Ancient Medical Procedures: Bloodletting

What modern medical procedure are you scared of? I am scared of a lot of medical procedures lol, most especially surgeries and even mammogram.

At a point, I was scared of injections but I had to get use to them. Thank God for knowledge, I haven’t had any injections since 2017. Modern medical procedures are quite safe now than ever.

I will be taking you back to the history of medicine, to ancient times when people carried out incredible procedures in treating diseases. When I first had about these procedures, I couldn’t help but wonder how people subjected themselves to such.

And the funny thing is that it worked for them then, but if they are to re-introduce them into the society, I am sure a lot of people might prefer to die than go through such.

The Need For Medicine

The history of medicine can be traced back to the origin of man. As man strayed from nature and diseases started setting in, men of old then started coming up with their own opinions and treatment methods for diseases.

These included ancient surgery methods, herbalism, energy healing, herbalism, spiritualism, and others. Among these, the ones I find outrageous are:

7 Unbelievable Ancient Medical Procedures

  1. Trepanation

This is the oldest form of surgery in human history and I think it is the most gruesome. Trepanation dates back to 7,000 years ago and it is done by boring holes into the skull to cure diseases.

We don’t know why this gruesome surgery was carried out, but researchers propose a common theory that suggests it might have been a form of ritual.

Some are of the school of thought that it must have been a method of removing evil spirits thought to possess sick and mentally challenged people.

Other scientists are of the opinion that it was the conventional way of treating epilepsy, abscesses, blood clots, and headaches. It is also believed trepanation was an emergency procedure used in cleaning out fragment of bones left caused by skull fractures.

Many of trepanned skulls found in places like in Peru showed that many people survived these procedures. You might be wondering why this form of treatment was developed in the first place, I am also searching for the answer.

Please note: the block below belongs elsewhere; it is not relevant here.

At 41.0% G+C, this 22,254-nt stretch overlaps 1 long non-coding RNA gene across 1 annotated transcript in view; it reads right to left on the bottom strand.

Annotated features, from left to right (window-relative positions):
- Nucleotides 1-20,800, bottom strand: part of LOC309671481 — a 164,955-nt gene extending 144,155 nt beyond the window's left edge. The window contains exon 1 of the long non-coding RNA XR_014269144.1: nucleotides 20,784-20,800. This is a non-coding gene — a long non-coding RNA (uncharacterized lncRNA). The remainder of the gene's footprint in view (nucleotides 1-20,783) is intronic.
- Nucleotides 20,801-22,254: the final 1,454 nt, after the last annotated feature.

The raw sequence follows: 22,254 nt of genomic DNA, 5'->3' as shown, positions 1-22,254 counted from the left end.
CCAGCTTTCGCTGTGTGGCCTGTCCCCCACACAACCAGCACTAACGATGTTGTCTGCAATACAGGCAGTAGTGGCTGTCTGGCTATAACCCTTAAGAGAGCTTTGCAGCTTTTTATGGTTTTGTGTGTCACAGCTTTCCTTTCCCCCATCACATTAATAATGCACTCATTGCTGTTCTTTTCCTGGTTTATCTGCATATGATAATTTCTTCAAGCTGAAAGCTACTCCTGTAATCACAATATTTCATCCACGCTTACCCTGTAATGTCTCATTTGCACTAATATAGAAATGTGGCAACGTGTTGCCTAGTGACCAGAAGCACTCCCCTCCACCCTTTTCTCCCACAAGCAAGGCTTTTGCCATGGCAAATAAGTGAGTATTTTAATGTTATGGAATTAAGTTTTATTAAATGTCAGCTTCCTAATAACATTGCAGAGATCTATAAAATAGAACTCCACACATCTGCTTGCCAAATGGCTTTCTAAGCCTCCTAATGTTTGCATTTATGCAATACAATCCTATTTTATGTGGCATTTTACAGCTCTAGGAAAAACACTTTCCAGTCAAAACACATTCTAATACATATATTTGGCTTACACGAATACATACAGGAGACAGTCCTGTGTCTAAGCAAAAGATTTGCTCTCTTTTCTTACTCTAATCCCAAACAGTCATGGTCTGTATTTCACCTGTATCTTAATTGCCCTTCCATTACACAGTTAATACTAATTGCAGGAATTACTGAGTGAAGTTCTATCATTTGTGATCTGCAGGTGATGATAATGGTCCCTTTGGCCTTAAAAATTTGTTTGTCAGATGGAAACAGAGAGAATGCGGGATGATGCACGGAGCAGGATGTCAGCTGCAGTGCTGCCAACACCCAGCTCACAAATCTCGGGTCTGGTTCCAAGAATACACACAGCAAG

If you find it, please let me know, lol.

  1. Animal Dung Ointment

Another ridiculous procedure but in ancient Egypt it was part of their standard treatment for diseases. The funny thing is that ancient Egypt was known for having a well-organized medical system. They had doctors who specialized in treating specific illnesses.

But when I read of their practices, I was amazed. Apart from animal dung ointment, they also prescribed lizard blood, moldy bread, mud, dead mice, and others that were used as topical ointment and dressings for wounds.

Women with low libido were given horse saliva and other unimaginable things. The one I find most disgusting of all is the animal dung ointment.

Ancient Egyptian physicians used human and animal feces to treat diseases and wounds. The Eber Papyrus (1500 BC) stated that fly, donkey, gazelle, and dog dungs were celebrated for their ability to protect against evil spirit and treat diseases.

Though these remedies had bad odors, they were not ineffective, in some cases, they might have led to tetanus but they still worked. I believe it worked because there are microflora present in some animal dungs that have antibiotic properties.

  1. Bloodletting

Ancient medical practitioners had this believe that a little “bad blood” caused diseases. This practice started with the ancient Egyptians and Sumerians but it wasn’t common until the time of classical Rome and Greek.

Hippocrates and Galen and other influential physicians used this procedure. They taught that the human body contained 4 basic humors or substances.

They were yellow bile, black bile, blood, and phlegm. These healers taught that these substances have to be kept in balance in order to maintain proper health.

So, when people were sick with fever or other ailments, they were diagnosed with an overabundance of blood. In order to restore this balance, their vein would be cut open and some of their vital fluids will be drained into a container.

Leeches were even used to suck blood directly from the skin.

  1. Wandering womb

I laughed hard the first time I read of this. Physicians in ancient Greek believed that a woman’s womb was a separate creature that had a mind of its own.

Plato and Hippocrates believed this and taught that when a woman abstains from sex for a long period of time, her womb, which they described as a “living animal” will be eager to bear children.

When this doesn’t happen, the womb dislodges and glides freely about her body leading to hysteria, seizures, and even suffocation. To prevent their womb from gliding about their bodies, ancient women were taught to marry early and give birth to as many children as possible.

To treat a womb that has already broken free and gliding about the body, doctors prescribe therapeutic baths, physical massage, and infusions to force the womb back into position.